Why are hacktivists 'Anonymous' defending WikiLeaks?
- 9 December 2010
- From the section Technology
A group of "hacktivists" who crippled websites in revenge for cutting off services to whistle-blowing website WikiLeaks are warned they will continue their "digital sit-in" in a campaign for total internet freedom.
The group, known as Anonymous, has disrupted sites belonging to finance giants including MasterCard and Visa.
They bombarded their websites with millions of bogus visits during a campaign called "Operation Payback".
Coldblood is from Anonymous and explains why he's supporting WikiLeaks.
What is Anonymous?
Anonymous is a group of individuals who get together to decide they want to do something.
One of the main goals of Anonymous is keep the internet free and open for everyone to use and not to censor data or anything that goes through the internet.
Why have you suddenly come to our attention?
Anonymous had been defending WikiLeaks by attacking the companies which have decided not to do business with WikiLeaks any more.
That includes Amazon, PayPal, Visa and MasterCard.
What are you hoping to gain from this?
What Anonymous is hoping to gain from it is to push the picture to these companies that if they bow down to government pressure they still have to respond to the user.
The person that uses that service.
I feel the way the US government in particular is trying to stop the flow of data from WikiLeaks, it's a vital step the government's taking to censor and be able to control what's on the internet.
Do you think that by attacking something that the public uses, especially in the run-up to Christmas when many people are online shopping, do you think that is the best way to get your point across?
We could try to talk to these companies but the odds are they wouldn't listen.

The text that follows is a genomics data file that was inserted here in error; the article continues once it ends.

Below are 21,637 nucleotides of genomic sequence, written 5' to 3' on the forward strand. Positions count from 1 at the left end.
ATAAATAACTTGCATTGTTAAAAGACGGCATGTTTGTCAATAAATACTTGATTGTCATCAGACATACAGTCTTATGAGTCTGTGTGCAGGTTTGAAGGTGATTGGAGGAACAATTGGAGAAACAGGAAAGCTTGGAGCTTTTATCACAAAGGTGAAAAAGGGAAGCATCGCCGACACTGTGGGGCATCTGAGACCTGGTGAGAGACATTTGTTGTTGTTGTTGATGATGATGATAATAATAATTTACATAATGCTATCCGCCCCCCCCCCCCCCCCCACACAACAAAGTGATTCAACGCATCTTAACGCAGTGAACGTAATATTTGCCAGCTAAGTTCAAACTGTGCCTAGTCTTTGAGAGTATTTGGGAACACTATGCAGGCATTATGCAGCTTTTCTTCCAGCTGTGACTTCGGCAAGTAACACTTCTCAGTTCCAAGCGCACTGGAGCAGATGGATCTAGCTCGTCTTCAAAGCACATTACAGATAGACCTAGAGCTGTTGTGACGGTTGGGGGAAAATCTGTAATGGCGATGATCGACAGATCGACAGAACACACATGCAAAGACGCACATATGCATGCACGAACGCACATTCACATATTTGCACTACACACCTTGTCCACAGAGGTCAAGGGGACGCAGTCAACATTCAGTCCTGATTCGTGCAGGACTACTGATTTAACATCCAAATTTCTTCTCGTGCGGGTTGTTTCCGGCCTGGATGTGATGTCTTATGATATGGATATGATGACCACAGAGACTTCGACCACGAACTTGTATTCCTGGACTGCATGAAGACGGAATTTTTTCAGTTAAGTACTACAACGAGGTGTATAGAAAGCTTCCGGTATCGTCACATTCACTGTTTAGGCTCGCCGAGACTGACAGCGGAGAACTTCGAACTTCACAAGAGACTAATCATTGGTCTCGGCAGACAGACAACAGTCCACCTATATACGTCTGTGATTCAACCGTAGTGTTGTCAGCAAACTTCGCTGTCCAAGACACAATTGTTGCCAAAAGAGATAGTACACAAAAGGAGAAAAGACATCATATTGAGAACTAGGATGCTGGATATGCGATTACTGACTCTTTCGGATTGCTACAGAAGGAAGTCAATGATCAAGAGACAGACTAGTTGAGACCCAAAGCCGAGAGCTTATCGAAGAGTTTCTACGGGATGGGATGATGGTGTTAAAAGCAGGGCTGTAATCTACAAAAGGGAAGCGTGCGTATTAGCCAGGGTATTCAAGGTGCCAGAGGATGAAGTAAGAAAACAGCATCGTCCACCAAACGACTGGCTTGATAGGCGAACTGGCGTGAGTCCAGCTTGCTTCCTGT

By doing this, we're forcing them to listen.
If people can't access these websites, it's bringing people's attention to the cause and why we're doing it.
Do you think it's just going to anger the public?
It probably has angered some of the public but we feel that it's a necessary evil.
Would you call yourself a computer hacker?
I wouldn't describe myself as a computer hacker.
I'm just quite tech savvy personally.
Anonymous is made up from people everywhere.
We've got some teachers, we've just got people from all walks of life who are participating in it.
What kind of campaigns have you been involved with in the past?
Some of the major campaigns we've done are against the Church of Scientology.
We helped with the flow of data out of Iran when there where all the riots and protests in Tehran over their election.
We also attacked the Australian government when they decided to put a giant firewall to censor the internet.
Is this going to turn into an all out cyber war?
I don't think it's going to turn into an all out cyber war.
It's maybe one battle in a very, very long uphill struggle.
What we feel is that, if we let the government continue doing what they're doing to WikiLeaks more and more websites will fall when governments say, 'Ah, I don't like this organisation.'
By standing up for WikiLeaks we're feeling we're helping to pave the way for the future so that websites like WikiLeaks or any website can carry on on the internet without fear of the government shutting them down.
If this doesn't work, how far are you prepared to go? What happens next?
We don't really know.
Anonymous works on a day by day basis.
All the ideas are from the members of Anonymous.
People throw idea out there, and they like it enough and it sticks, the idea becomes reality.
Lots of people have been working on the long-term.
For example, people are making mirrors of WikiLeaks.
The last time I checked the stats, there were 1,247 copies of WikiLeaks out there.
The main goal of that is, if you take down WikiLeaks there are still more than a thousand websites you have to take down to stop the flow of information.